As Gulfstream Aerospace celebrated the first delivery of its G500 ultra-long-range jet in late September, the event marked a major milestone for Pratt & Whitney Canada (P&WC) as well: the entry into service of the first of a new engine family that has been in the works for most of the past two decades.
“This year is a very big year for us,” said Scott McElvaine, vice president of the PW800 series for P&WC (Booth 3238). “We are now officially in service with the PW800.”
Pratt & Whitney’s 15,144-pound-thrust PW814GA is the first to enter service, powering the G500. That milestone was the culmination of a test program that stretches back to the early 2000s. “This is a demonstration of our commitment to an engine this size,” said McElvaine.
Using the PurePower core developed for the PW1000, the PW800 family is designed to span a thrust class of 10,000 to 20,000 pounds, provide new levels of maintainability, and dramatically reduce emissions with the Talon X combustor.
Early on, the family was selected for a few airframe programs that did not come to fruition, including the Cessna Citation Columbus. But in 2014, Gulfstream selected the 814GA for its new G500 and the 15,680-pound-thrust 815GA for the G600. And this year, P&WC captured its next major program, the Dassault Falcon 6X. Dassault is opting for a 13,000- to 14,000-pounds-thrust variant, designated the 812D.
McElvaine stressed the extensive testing that went into bringing the first engine into service with a program that amassed 23,000 hours. Many new engine programs accrue 7,000 to 8,000 hours before entering service, “so 23,000 is a massive number,” he said. “We prefer it that way. We want to make sure we’ve got this right.”
Production Ramp Up
Even before Gulfstream selected the engine, P&WC had conducted the initial runs and flight tests. That work helped lead to Transport Canada type certification for the 814GA and 815GA in February 2015 and the first flight of the G500 in February of that year. FAA and EASA approvals for the engines followed in 2017.
The test program, however, has been only one piece of the preparations. “It’s not just engine technology, but also manufacturing and production,” he said. “We’re actively ramping up to get engines to our customers.”
P&WC began laying the groundwork for production in 2011 with the opening of a facility that McElvaine described as “the Disneyland of production,” incorporating a mixed model moving line that works on a just-in-time process. “Parts come in with the tools that are needed for that specific model at that specific moment at that specific station on the line,” he explained. “It’s very dynamic.”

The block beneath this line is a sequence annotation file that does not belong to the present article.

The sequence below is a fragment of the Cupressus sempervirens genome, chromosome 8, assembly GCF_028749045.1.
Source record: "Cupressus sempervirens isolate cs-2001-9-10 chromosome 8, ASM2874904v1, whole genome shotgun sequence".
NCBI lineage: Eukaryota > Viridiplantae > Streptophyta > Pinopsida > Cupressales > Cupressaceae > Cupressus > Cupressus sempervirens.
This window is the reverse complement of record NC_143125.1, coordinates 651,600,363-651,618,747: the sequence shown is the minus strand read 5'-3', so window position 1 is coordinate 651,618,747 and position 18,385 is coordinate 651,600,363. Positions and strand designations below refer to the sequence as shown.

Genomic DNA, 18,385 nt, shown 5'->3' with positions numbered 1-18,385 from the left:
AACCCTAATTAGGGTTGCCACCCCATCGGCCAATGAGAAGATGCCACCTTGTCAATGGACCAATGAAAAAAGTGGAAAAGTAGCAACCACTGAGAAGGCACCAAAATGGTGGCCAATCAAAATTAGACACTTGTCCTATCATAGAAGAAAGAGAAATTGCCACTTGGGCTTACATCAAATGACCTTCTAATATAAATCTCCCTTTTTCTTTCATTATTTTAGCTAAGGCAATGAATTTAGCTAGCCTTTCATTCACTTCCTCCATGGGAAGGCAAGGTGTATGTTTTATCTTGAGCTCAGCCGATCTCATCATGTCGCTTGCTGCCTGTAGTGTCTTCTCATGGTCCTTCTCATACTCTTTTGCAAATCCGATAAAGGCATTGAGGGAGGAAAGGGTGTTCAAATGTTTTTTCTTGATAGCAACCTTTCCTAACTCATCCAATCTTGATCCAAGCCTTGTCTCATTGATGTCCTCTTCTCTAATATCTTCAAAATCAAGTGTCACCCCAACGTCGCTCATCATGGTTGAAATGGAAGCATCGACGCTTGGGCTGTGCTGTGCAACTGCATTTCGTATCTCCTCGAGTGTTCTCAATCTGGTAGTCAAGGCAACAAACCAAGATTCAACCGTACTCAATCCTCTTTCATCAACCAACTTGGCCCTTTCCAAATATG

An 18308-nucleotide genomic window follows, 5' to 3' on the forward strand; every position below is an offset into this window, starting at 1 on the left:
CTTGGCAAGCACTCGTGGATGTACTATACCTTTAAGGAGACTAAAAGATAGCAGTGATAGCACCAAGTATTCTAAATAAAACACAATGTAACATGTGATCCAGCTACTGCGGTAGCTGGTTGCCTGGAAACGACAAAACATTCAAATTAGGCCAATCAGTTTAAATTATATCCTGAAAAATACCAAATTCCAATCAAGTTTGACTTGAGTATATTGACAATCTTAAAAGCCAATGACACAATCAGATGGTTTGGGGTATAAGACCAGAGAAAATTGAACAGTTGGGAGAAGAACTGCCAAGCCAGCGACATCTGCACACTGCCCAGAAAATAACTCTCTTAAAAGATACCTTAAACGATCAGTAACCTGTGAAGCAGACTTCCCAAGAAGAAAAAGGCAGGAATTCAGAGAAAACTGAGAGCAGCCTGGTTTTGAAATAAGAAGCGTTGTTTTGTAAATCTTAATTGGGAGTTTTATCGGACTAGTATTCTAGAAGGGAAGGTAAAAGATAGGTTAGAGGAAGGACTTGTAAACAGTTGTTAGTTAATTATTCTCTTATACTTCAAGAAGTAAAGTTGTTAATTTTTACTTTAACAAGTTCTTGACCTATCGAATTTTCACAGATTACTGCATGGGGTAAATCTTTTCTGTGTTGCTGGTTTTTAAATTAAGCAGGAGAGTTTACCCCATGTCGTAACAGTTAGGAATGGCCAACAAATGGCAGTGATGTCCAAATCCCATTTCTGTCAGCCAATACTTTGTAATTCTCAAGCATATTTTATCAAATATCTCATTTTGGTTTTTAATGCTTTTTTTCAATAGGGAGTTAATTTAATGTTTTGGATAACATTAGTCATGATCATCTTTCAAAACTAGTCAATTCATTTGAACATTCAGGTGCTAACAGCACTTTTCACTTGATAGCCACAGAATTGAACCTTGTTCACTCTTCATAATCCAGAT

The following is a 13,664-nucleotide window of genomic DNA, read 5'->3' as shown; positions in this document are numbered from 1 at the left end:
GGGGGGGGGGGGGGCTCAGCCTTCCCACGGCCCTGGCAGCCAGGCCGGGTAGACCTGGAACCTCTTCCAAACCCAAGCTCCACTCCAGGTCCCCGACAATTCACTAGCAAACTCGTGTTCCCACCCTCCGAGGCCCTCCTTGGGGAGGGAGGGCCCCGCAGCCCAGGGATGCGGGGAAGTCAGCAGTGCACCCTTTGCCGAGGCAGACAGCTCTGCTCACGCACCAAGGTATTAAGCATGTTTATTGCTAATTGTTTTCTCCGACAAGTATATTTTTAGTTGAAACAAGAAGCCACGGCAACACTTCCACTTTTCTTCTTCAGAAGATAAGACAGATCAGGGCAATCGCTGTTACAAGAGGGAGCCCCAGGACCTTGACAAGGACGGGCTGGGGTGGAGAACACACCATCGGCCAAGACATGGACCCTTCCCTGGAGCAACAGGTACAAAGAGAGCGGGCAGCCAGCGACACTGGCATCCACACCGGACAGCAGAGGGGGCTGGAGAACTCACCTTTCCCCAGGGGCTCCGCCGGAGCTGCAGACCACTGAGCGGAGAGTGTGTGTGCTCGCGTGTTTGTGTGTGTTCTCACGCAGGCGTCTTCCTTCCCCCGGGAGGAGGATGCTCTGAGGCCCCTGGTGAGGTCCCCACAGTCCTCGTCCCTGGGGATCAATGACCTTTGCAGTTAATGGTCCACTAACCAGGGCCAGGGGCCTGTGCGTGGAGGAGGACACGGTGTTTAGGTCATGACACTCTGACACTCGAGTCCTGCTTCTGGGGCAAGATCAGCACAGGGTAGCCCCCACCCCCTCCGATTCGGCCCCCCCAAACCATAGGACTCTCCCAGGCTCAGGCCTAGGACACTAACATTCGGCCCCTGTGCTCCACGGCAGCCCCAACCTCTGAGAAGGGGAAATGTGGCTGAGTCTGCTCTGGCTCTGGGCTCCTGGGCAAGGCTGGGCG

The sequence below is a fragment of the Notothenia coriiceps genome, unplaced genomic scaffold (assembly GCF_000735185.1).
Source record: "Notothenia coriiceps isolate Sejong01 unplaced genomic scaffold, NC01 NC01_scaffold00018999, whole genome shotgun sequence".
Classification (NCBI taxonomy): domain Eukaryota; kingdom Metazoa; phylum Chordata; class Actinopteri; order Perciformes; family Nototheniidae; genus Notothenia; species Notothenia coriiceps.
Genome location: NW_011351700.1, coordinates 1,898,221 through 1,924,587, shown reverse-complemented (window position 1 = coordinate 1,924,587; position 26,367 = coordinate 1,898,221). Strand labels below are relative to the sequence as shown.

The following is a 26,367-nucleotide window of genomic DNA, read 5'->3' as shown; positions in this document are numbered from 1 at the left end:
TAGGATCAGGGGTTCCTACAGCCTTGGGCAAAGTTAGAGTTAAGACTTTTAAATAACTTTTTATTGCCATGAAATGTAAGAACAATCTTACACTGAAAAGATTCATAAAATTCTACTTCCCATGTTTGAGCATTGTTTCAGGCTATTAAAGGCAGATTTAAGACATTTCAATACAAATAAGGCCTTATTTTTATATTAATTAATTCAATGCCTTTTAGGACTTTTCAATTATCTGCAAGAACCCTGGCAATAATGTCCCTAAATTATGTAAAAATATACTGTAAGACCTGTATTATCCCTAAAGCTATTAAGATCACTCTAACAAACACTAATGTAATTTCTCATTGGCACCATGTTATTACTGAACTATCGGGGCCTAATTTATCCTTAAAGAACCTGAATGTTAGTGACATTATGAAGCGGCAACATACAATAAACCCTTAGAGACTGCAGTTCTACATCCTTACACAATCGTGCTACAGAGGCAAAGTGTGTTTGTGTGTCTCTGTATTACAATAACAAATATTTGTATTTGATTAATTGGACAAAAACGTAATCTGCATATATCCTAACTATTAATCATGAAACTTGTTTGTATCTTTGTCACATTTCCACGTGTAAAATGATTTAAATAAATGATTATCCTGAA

The PW800 line has actually been in operation for some time. P&WC builds its development engines on the production line, enabling the engine maker to iron out any issues ahead of time and incorporate any necessary improvements. “We’ve been doing this already for a couple of years.”
In tandem with production, the support elements have been put in place. “We’ve taken a lot of pains on this program to make sure that this entry-into-service is as smooth as we can make it,” he said.
The “front line” is ready with more than 150 representatives trained for support. Backing them are a team of experts in areas such as logistics, engineering, and operations at the PurePower customer center that provides layered support. Furthering this is an enhanced digital engine service platform. In addition, P&WC has built a stockpile of spares and is now distributing them worldwide and has rental engines in place.
One of the most significant initiatives, he added, is the ESP PurePower program that was developed and evolved with considerable input from potential customers. “We’ve spent a lot of time working on this and a lot of time with customers,” McElvaine said, adding the result is a “white glove-type service” tailored to the owner and offering comprehensive coverage and a range of services.
However, he also stressed the emphasis is on availability, dispatch reliability, and keeping the engines out of the shops. The engines come “out of the box” with on-condition maintenance requirements, rather than fixed times between overhaul. Engines will average 10,000 hours between shop visits, he said, adding, “It is no longer about putting engines through the shop. It’s the availability of the aircraft.”
So far the efforts have been paying dividends. In testing, the engines showed “a degree of maturity well beyond what we’ve experienced with other programs, whether it is availability...or dispatch reliability,” he said. "That’s great news for us when we [consider] service.”